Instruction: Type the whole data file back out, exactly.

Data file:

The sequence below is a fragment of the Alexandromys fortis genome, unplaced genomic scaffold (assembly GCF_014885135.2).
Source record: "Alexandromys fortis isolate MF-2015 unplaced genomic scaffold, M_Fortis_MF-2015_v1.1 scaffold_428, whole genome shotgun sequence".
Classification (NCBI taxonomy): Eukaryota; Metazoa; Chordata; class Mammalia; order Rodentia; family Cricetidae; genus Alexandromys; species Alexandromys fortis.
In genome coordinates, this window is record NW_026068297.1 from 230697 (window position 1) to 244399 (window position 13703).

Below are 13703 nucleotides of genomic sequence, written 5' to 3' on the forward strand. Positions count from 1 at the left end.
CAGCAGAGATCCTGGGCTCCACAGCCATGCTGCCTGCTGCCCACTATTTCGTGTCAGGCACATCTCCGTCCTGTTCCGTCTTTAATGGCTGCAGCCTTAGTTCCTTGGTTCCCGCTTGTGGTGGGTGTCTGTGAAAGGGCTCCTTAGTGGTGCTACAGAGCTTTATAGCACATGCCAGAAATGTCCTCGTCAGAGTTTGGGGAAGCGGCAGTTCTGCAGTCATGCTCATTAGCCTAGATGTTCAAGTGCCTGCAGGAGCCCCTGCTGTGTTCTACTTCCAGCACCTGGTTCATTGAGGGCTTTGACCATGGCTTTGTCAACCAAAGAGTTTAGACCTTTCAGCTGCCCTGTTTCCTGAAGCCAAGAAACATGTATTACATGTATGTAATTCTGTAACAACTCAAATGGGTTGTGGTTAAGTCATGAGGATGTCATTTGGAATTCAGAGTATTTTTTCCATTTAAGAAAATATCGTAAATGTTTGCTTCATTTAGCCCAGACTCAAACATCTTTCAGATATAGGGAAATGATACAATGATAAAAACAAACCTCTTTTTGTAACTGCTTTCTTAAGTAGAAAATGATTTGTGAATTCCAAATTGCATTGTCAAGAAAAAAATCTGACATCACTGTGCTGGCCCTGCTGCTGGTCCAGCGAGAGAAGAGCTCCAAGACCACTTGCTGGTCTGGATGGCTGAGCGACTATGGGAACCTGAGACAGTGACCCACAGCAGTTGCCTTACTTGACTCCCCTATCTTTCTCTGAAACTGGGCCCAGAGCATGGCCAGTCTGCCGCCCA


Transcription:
The sequence below is a fragment of the Alexandromys fortis genome, unplaced genomic scaffold (assembly GCF_014885135.2).
Source record: "Alexandromys fortis isolate MF-2015 unplaced genomic scaffold, M_Fortis_MF-2015_v1.1 scaffold_428, whole genome shotgun sequence".
Classification (NCBI taxonomy): Eukaryota; Metazoa; Chordata; class Mammalia; order Rodentia; family Cricetidae; genus Alexandromys; species Alexandromys fortis.
In genome coordinates, this window is record NW_026068297.1 from 230697 (window position 1) to 244399 (window position 13703).

Below are 13703 nucleotides of genomic sequence, written 5' to 3' on the forward strand. Positions count from 1 at the left end.
CAGCAGAGATCCTGGGCTCCACAGCCATGCTGCCTGCTGCCCACTATTTCGTGTCAGGCACATCTCCGTCCTGTTCCGTCTTTAATGGCTGCAGCCTTAGTTCCTTGGTTCCCGCTTGTGGTGGGTGTCTGTGAAAGGGCTCCTTAGTGGTGCTACAGAGCTTTATAGCACATGCCAGAAATGTCCTCGTCAGAGTTTGGGGAAGCGGCAGTTCTGCAGTCATGCTCATTAGCCTAGATGTTCAAGTGCCTGCAGGAGCCCCTGCTGTGTTCTACTTCCAGCACCTGGTTCATTGAGGGCTTTGACCATGGCTTTGTCAACCAAAGAGTTTAGACCTTTCAGCTGCCCTGTTTCCTGAAGCCAAGAAACATGTATTACATGTATGTAATTCTGTAACAACTCAAATGGGTTGTGGTTAAGTCATGAGGATGTCATTTGGAATTCAGAGTATTTTTTCCATTTAAGAAAATATCGTAAATGTTTGCTTCATTTAGCCCAGACTCAAACATCTTTCAGATATAGGGAAATGATACAATGATAAAAACAAACCTCTTTTTGTAACTGCTTTCTTAAGTAGAAAATGATTTGTGAATTCCAAATTGCATTGTCAAGAAAAAAATCTGACATCACTGTGCTGGCCCTGCTGCTGGTCCAGCGAGAGAAGAGCTCCAAGACCACTTGCTGGTCTGGATGGCTGAGCGACTATGGGAACCTGAGACAGTGACCCACAGCAGTTGCCTTACTTGACTCCCCTATCTTTCTCTGAAACTGGGCCCAGAGCATGGCCAGTCTGCCGCCCA